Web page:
|Brown Bears — No. N/A|
|Date of birth: October 3, 1891|
|Place of birth: Fitchburg, Massachusetts|
|Career highlights and awards|
|First-team All-American, 1912|
George M. "Kid" Crowther (October 3, 1891 - July 23, 1963) was an American football player. He was named the consensus All-American at quarterback in 1912.
A native of Fitchburg, Massachusetts, Crowther enrolled at Brown University where he played three years of varsity football. He was Brown's starting quarterback from 1910–1912. He scored 77 points on 14 touchdowns and a field goal during his career at Brown. Crowther was considered "a slippery runner with good speed." Crowther did not wear a helmet and instead played with a white elastic band around his head.
Various accounts indicate that he weighed between 130 and 135 pounds while playing football at Brown. He received the nickname "Kid" because of his small size. In a game against Harvard in 1912, the Harvard coach suggested that the diminutive Crowther should be removed for the game "for his own safety," and Crowther responded with a 48-yard run for a touchdown in the game. Crowther's run was Brown's only touchdown against Harvard; one newspaper described the play as follows: "The last period was played in twilight and it was then that Crowther, the Brown quarter back, ran half the length of the field for Brown's only touchdown."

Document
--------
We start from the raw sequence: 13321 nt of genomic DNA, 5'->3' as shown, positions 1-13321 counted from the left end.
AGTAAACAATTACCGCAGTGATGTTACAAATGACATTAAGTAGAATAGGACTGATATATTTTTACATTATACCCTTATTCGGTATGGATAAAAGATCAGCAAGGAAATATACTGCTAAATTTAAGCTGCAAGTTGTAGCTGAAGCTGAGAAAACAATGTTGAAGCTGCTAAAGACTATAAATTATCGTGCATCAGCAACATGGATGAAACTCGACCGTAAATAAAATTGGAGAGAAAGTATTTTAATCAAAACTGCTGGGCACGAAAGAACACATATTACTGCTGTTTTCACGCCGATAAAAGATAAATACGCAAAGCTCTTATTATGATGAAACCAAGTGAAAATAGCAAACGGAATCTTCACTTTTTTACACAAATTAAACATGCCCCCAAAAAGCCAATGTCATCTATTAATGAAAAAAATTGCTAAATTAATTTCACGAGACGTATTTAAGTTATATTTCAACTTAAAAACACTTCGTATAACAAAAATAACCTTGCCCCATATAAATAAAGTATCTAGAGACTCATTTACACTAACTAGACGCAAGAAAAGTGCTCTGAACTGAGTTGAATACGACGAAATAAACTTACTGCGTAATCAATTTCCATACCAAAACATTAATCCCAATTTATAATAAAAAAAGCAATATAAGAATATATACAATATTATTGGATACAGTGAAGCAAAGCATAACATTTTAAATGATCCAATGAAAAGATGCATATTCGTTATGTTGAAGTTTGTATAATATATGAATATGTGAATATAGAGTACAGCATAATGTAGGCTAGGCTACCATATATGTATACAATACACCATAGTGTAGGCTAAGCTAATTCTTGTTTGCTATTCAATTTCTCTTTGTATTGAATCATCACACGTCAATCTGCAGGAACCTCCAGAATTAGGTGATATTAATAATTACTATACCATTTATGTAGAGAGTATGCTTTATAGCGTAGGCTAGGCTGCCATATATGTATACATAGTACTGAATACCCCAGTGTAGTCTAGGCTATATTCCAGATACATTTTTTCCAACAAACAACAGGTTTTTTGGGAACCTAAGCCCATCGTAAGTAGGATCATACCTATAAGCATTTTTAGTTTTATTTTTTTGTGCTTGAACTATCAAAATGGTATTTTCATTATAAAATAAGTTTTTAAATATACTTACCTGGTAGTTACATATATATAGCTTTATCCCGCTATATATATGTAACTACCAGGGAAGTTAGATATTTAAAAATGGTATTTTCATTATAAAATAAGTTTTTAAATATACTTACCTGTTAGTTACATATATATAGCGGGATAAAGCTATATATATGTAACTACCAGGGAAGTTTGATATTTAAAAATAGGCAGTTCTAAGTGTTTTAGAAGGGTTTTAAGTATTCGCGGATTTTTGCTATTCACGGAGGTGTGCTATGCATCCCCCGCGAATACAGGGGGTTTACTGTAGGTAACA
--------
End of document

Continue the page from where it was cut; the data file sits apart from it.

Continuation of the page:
Crowther also handled kickoff and punt returns for Brown, and in 1911 he tied the Brown record for the longest kickoff return with a 110-yard return against UMass. Crowther also had other long runs, including a 65-yard kickoff return against Bowdoin. He also led Brown to a 30–7 win over Penn, Crowther reportedly "returned punts like a demon, and crisply directed four touchdown drives that had the fans at old Andrews Field delirious with joy." At the end of the 1912 season, Crowthers was selected as a first-team All-American at the quarterback position by Walter Camp (for Collier's Weekly) and W.J. MacBeth.
Crowther also played baseball at Brown and later in semi-professional leagues around New England.
Crowther graduated from Brown in 1913. He later recalled playing against Jim Thorpe in a Thanksgiving Day game against the Carlisle Indian School. He described Thorpe as the "best I ever played against."
Crowther was posthumously inducted into the Brown University Hall of Fame in 1972.
- ↑ 1.0 1.1 1.2 1.3 1.4 1.5 1.6 1.7 1.8 "George M. Crowther profile". Brown University Hall of Fame. http://brow.psbin.com/sports/hallfame/mtt/crowther_georgem00.html.
- ↑ 2.0 2.1 2.2 "From Martha Mitchell’s Encyclopedia Brunoniana: Football". Brown University. http://www.brown.edu/Administration/News_Bureau/Databases/Encyclopedia/search.php?serial=F0200.
- ↑ "All Kinds of Playing". Anaconda Standard. 1912-10-27.
- ↑ Mike Szostak (2003-09-05). "Brown's All-Decade Team 1910-1919". The Providence Journal.
- ↑ "American Gridiron Lights Are Chosen: Camp Picks One Western Man on All-Star Team". The Indianapolis Star. 1912-12-03.
- ↑ "MacBeth Nominates an All-American Eleven". Salt Lake Tribune. 1912-12-08.
- ↑ "Picking "All-American" Teams a Fad: Here's Latest and It Comes from New York; And of Course, They're All Easterners, Havard, Carlisle and Dartmouth". The Lima News. 1912-12-10.
- ↑ 8.0 8.1 "Fitchburg Puts Final Check On Thorpe, Residents Recall Baseball, Football Episodes". Fitchburg Sentinel. 1953-04-27.
- ↑ "Deaths: Mrs. George Crowther". Fitchburg Sentinel. 1962-09-17.